Plans for similar municipal turbines have been installed in Buffalo, Le Sueur and Faribault, while plans are in the works in Anoka, Arlington, Brownton, Chaska, East Grand Forks, Olivia, Shakopee and Winthrop.

Mahtomedi, too, recently moved closer to having a turbine in town. The Mahtomedi Area Green Initiative is spearheading the plan to put a 125-foot turbine on land owned by St. Andrew’s Lutheran church. They’ve raised $27,000 of the $75,000 needed.

Wind turbine in North St. Paul
MinnPost photo by Joe Kimball
Wind turbine in North St. Paul

And in Austin, the city council has been struggling with an ordinance that would allow wind energy systems in the city, except in residential areas. They would be allowed in school zones, though. Final approval is still pending.

The answer, my friend …
Wind energy’s future in the state remains bright, Sen. Anderson says, especially when it’s compared to other energy producers.

“When you try to site coal plants or nuclear plants, you face a lot worse issues,” she said.

“Of course, we don’t want to cause devastating issues to neighbors; we’ve got to figure out the right balance. In Europe, there’s a dense population and dense concentration of wind turbines. We don’t want to go down that road.

“No, we don’t want one on every street corner, but if the fights against them intensify, all the wind companies will go to the Dakotas, where there’s lots of wind, but not many people.”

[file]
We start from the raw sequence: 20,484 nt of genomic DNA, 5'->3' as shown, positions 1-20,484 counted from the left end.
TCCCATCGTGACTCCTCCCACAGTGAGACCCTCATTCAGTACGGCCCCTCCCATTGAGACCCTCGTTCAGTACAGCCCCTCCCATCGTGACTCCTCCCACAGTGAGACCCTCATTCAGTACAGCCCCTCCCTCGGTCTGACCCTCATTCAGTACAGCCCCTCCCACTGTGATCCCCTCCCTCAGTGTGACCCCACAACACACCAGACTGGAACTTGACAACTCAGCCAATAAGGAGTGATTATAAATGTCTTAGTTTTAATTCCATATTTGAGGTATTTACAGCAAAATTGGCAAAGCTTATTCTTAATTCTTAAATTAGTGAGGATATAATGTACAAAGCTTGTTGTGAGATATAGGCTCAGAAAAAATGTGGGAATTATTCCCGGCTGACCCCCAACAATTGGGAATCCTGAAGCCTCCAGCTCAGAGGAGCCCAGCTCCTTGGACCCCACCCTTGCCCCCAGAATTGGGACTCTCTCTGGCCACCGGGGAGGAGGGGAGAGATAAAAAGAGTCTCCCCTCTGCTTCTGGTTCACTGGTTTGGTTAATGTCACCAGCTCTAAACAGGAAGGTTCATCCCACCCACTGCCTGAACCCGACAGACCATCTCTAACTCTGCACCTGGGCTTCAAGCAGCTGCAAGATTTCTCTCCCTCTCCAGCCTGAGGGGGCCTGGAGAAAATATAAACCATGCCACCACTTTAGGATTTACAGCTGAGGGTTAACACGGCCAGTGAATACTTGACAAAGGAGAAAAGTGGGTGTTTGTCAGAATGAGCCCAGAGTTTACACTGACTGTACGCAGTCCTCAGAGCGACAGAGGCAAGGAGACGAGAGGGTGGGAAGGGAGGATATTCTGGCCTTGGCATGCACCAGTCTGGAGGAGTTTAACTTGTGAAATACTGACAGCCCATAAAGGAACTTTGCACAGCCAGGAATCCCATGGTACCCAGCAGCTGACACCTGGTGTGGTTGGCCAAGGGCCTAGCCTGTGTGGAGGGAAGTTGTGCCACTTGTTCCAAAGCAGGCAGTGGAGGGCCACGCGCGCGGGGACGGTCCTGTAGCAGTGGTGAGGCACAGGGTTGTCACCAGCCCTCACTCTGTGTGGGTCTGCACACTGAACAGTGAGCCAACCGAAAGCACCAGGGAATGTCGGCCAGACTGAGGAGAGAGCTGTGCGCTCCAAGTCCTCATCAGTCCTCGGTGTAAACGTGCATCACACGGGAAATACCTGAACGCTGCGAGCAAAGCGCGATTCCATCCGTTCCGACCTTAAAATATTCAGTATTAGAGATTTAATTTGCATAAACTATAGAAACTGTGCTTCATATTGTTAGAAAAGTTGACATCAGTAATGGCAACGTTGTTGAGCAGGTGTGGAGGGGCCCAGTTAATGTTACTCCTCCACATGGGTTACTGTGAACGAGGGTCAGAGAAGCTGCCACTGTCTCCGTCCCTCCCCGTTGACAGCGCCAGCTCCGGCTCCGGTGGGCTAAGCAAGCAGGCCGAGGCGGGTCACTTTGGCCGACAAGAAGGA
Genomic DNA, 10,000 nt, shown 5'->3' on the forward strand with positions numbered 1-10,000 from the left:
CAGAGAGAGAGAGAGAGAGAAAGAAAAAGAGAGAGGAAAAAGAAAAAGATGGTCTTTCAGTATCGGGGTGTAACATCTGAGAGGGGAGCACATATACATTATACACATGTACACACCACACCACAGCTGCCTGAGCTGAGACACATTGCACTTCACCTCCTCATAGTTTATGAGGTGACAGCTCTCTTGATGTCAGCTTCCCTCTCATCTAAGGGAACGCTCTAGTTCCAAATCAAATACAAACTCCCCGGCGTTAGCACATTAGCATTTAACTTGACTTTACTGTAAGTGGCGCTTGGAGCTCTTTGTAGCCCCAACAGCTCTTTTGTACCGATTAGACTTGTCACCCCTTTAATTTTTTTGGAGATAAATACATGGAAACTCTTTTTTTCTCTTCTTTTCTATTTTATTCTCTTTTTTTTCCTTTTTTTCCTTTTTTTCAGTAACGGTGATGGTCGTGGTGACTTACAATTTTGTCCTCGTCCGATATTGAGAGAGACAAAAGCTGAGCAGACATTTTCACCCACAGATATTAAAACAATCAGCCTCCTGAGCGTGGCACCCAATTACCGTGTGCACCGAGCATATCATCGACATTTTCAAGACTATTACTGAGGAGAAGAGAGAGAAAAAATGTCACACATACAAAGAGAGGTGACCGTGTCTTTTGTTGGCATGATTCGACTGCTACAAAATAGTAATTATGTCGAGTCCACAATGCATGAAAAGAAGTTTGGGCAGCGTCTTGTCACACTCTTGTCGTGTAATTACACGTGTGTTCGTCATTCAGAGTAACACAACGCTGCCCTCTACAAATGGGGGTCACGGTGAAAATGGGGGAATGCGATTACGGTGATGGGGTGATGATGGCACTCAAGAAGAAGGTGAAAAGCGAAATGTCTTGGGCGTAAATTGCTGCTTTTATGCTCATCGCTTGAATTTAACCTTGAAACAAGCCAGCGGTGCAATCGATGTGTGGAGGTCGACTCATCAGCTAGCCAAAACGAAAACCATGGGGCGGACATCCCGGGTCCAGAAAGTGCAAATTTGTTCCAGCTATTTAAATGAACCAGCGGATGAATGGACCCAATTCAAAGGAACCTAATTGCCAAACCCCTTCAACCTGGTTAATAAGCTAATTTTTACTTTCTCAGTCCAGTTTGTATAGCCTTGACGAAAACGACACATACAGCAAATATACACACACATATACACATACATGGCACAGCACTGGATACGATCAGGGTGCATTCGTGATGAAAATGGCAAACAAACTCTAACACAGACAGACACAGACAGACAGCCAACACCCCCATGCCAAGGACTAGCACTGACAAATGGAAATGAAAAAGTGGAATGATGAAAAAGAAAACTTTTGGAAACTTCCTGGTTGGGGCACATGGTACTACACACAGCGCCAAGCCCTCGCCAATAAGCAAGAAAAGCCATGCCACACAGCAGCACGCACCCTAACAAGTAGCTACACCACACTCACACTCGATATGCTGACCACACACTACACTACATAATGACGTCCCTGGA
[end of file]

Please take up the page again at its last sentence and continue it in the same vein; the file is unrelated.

Joe Kimball writes about politics, Greater Minnesota and other subjects.

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Comments (19)

  1. Submitted by Greg Kapphahn on 06/21/2010 - 09:07 am.

    I can’t help but wonder how many of these “wind truth” organizations, etc., are quietly (and invisibly, even to themselves) funded by oil, coal, and natural gas interests who make a great deal of money providing the energy for our current power systems?

    The changes we so badly need in the ways we procure the energy needed to power our society are moving us in the direction of having many power generators, owned by individuals and smaller companies, located in many different places, thus pulling the rug out from under those who have been making huge profits off of supplying those energy needs for these past many decades, even as they produced massive quantities of greenhouse gasses and other pollution.

    We can expect that those whose profits stand to be reduced will now seek to locate and underwrite all the “chicken little’s” out there who fear change and fear technology, and some of whom would like us to return to an eighteenth-century lifestyle, if the truth be told, and use them to try to grind the needed changes into the ground in the name of whatever red herrings the profit mongers can supply (as in Exxon/Mobile’s well-known funding of anti-climate change organizations, their shill scientists and their media personalities).

  2. Submitted by rolf westgard on 06/21/2010 - 11:03 am.